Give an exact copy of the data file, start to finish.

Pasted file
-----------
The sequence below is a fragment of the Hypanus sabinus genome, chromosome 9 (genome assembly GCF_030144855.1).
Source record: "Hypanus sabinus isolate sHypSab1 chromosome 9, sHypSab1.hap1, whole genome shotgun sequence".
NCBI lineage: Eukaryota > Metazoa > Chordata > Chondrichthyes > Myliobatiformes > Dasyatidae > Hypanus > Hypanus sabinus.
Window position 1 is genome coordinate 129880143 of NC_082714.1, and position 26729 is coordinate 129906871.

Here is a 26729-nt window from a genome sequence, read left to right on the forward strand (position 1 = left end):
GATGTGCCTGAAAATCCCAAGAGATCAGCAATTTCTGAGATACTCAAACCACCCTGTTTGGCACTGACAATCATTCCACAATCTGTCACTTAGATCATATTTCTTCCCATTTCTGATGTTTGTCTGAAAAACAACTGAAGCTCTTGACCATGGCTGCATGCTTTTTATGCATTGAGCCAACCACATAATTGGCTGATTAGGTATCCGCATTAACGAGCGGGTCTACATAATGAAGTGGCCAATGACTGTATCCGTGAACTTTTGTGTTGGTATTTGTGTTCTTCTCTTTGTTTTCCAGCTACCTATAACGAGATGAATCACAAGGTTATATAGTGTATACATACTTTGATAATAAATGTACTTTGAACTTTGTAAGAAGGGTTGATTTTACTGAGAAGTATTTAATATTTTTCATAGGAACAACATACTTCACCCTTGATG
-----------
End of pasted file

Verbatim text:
The sequence below is a fragment of the Hypanus sabinus genome, chromosome 9 (genome assembly GCF_030144855.1).
Source record: "Hypanus sabinus isolate sHypSab1 chromosome 9, sHypSab1.hap1, whole genome shotgun sequence".
NCBI lineage: Eukaryota > Metazoa > Chordata > Chondrichthyes > Myliobatiformes > Dasyatidae > Hypanus > Hypanus sabinus.
Window position 1 is genome coordinate 129880143 of NC_082714.1, and position 26729 is coordinate 129906871.

Here is a 26729-nt window from a genome sequence, read left to right on the forward strand (position 1 = left end):
GATGTGCCTGAAAATCCCAAGAGATCAGCAATTTCTGAGATACTCAAACCACCCTGTTTGGCACTGACAATCATTCCACAATCTGTCACTTAGATCATATTTCTTCCCATTTCTGATGTTTGTCTGAAAAACAACTGAAGCTCTTGACCATGGCTGCATGCTTTTTATGCATTGAGCCAACCACATAATTGGCTGATTAGGTATCCGCATTAACGAGCGGGTCTACATAATGAAGTGGCCAATGACTGTATCCGTGAACTTTTGTGTTGGTATTTGTGTTCTTCTCTTTGTTTTCCAGCTACCTATAACGAGATGAATCACAAGGTTATATAGTGTATACATACTTTGATAATAAATGTACTTTGAACTTTGTAAGAAGGGTTGATTTTACTGAGAAGTATTTAATATTTTTCATAGGAACAACATACTTCACCCTTGATG